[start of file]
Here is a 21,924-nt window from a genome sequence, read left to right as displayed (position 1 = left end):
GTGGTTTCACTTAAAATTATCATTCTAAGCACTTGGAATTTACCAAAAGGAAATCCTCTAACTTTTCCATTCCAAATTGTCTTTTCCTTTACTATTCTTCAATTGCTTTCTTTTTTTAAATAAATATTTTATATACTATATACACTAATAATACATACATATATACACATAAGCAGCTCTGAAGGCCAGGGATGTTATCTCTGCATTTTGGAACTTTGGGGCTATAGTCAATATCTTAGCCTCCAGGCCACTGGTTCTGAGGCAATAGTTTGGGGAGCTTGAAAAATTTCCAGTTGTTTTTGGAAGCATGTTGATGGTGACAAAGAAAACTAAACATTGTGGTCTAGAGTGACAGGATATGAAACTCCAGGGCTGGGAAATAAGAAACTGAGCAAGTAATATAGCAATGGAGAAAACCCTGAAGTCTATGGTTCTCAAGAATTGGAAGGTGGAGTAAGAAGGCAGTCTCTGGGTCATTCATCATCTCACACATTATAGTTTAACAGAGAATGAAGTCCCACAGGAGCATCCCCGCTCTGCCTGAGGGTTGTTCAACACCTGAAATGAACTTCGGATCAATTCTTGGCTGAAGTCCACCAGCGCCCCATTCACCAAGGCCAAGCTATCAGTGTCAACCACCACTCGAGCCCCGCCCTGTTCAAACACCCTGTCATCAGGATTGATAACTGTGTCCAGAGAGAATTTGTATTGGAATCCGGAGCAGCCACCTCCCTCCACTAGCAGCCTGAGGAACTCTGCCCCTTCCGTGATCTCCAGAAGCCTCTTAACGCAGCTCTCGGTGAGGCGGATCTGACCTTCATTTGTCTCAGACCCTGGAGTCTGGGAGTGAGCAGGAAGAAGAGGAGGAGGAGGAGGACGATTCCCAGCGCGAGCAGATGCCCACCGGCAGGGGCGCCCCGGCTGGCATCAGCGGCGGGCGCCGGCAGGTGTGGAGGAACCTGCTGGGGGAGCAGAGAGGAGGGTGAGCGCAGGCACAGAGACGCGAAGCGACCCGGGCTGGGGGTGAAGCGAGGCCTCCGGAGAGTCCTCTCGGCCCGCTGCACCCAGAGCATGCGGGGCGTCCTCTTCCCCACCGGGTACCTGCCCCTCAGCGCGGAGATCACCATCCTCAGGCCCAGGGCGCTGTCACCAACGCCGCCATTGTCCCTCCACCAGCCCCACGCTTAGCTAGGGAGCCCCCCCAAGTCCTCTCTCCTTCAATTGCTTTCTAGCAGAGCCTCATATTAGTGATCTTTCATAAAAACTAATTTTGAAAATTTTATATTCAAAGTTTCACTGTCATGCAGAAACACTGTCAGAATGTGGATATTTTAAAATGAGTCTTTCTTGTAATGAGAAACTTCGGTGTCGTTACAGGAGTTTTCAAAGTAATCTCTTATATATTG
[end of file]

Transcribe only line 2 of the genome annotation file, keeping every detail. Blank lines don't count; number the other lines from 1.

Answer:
GTGGTTTCACTTAAAATTATCATTCTAAGCACTTGGAATTTACCAAAAGGAAATCCTCTAACTTTTCCATTCCAAATTGTCTTTTCCTTTACTATTCTTCAATTGCTTTCTTTTTTTAAATAAATATTTTATATACTATATACACTAATAATACATACATATATACACATAAGCAGCTCTGAAGGCCAGGGATGTTATCTCTGCATTTTGGAACTTTGGGGCTATAGTCAATATCTTAGCCTCCAGGCCACTGGTTCTGAGGCAATAGTTTGGGGAGCTTGAAAAATTTCCAGTTGTTTTTGGAAGCATGTTGATGGTGACAAAGAAAACTAAACATTGTGGTCTAGAGTGACAGGATATGAAACTCCAGGGCTGGGAAATAAGAAACTGAGCAAGTAATATAGCAATGGAGAAAACCCTGAAGTCTATGGTTCTCAAGAATTGGAAGGTGGAGTAAGAAGGCAGTCTCTGGGTCATTCATCATCTCACACATTATAGTTTAACAGAGAATGAAGTCCCACAGGAGCATCCCCGCTCTGCCTGAGGGTTGTTCAACACCTGAAATGAACTTCGGATCAATTCTTGGCTGAAGTCCACCAGCGCCCCATTCACCAAGGCCAAGCTATCAGTGTCAACCACCACTCGAGCCCCGCCCTGTTCAAACACCCTGTCATCAGGATTGATAACTGTGTCCAGAGAGAATTTGTATTGGAATCCGGAGCAGCCACCTCCCTCCACTAGCAGCCTGAGGAACTCTGCCCCTTCCGTGATCTCCAGAAGCCTCTTAACGCAGCTCTCGGTGAGGCGGATCTGACCTTCATTTGTCTCAGACCCTGGAGTCTGGGAGTGAGCAGGAAGAAGAGGAGGAGGAGGAGGACGATTCCCAGCGCGAGCAGATGCCCACCGGCAGGGGCGCCCCGGCTGGCATCAGCGGCGGGCGCCGGCAGGTGTGGAGGAACCTGCTGGGGGAGCAGAGAGGAGGGTGAGCGCAGGCACAGAGACGCGAAGCGACCCGGGCTGGGGGTGAAGCGAGGCCTCCGGAGAGTCCTCTCGGCCCGCTGCACCCAGAGCATGCGGGGCGTCCTCTTCCCCACCGGGTACCTGCCCCTCAGCGCGGAGATCACCATCCTCAGGCCCAGGGCGCTGTCACCAACGCCGCCATTGTCCCTCCACCAGCCCCACGCTTAGCTAGGGAGCCCCCCCAAGTCCTCTCTCCTTCAATTGCTTTCTAGCAGAGCCTCATATTAGTGATCTTTCATAAAAACTAATTTTGAAAATTTTATATTCAAAGTTTCACTGTCATGCAGAAACACTGTCAGAATGTGGATATTTTAAAATGAGTCTTTCTTGTAATGAGAAACTTCGGTGTCGTTACAGGAGTTTTCAAAGTAATCTCTTATATATTG